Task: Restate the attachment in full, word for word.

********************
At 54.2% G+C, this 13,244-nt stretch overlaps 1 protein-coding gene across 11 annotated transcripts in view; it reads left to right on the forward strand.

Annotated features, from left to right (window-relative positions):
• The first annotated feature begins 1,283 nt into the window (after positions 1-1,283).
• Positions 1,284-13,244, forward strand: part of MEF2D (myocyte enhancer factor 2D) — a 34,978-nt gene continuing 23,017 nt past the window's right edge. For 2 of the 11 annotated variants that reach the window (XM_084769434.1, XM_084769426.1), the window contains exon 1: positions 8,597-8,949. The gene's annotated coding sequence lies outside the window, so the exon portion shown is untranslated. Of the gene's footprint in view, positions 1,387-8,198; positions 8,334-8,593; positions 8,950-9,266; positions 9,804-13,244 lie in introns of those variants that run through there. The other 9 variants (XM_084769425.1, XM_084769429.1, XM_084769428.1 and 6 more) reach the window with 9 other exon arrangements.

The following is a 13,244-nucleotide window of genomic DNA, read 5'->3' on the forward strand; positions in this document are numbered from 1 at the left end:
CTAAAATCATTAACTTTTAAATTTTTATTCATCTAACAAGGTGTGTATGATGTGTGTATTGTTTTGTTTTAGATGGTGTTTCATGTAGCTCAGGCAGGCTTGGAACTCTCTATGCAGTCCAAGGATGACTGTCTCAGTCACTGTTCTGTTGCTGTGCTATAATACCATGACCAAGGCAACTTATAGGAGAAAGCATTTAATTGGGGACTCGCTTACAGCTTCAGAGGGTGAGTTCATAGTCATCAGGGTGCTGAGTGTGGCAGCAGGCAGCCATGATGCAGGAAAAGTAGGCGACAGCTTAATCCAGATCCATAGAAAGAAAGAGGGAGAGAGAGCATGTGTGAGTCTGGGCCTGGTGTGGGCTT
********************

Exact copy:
At 54.2% G+C, this 13,244-nt stretch overlaps 1 protein-coding gene across 11 annotated transcripts in view; it reads left to right on the forward strand.

Annotated features, from left to right (window-relative positions):
• The first annotated feature begins 1,283 nt into the window (after positions 1-1,283).
• Positions 1,284-13,244, forward strand: part of MEF2D (myocyte enhancer factor 2D) — a 34,978-nt gene continuing 23,017 nt past the window's right edge. For 2 of the 11 annotated variants that reach the window (XM_084769434.1, XM_084769426.1), the window contains exon 1: positions 8,597-8,949. The gene's annotated coding sequence lies outside the window, so the exon portion shown is untranslated. Of the gene's footprint in view, positions 1,387-8,198; positions 8,334-8,593; positions 8,950-9,266; positions 9,804-13,244 lie in introns of those variants that run through there. The other 9 variants (XM_084769425.1, XM_084769429.1, XM_084769428.1 and 6 more) reach the window with 9 other exon arrangements.

The following is a 13,244-nucleotide window of genomic DNA, read 5'->3' on the forward strand; positions in this document are numbered from 1 at the left end:
CTAAAATCATTAACTTTTAAATTTTTATTCATCTAACAAGGTGTGTATGATGTGTGTATTGTTTTGTTTTAGATGGTGTTTCATGTAGCTCAGGCAGGCTTGGAACTCTCTATGCAGTCCAAGGATGACTGTCTCAGTCACTGTTCTGTTGCTGTGCTATAATACCATGACCAAGGCAACTTATAGGAGAAAGCATTTAATTGGGGACTCGCTTACAGCTTCAGAGGGTGAGTTCATAGTCATCAGGGTGCTGAGTGTGGCAGCAGGCAGCCATGATGCAGGAAAAGTAGGCGACAGCTTAATCCAGATCCATAGAAAGAAAGAGGGAGAGAGAGCATGTGTGAGTCTGGGCCTGGTGTGGGCTT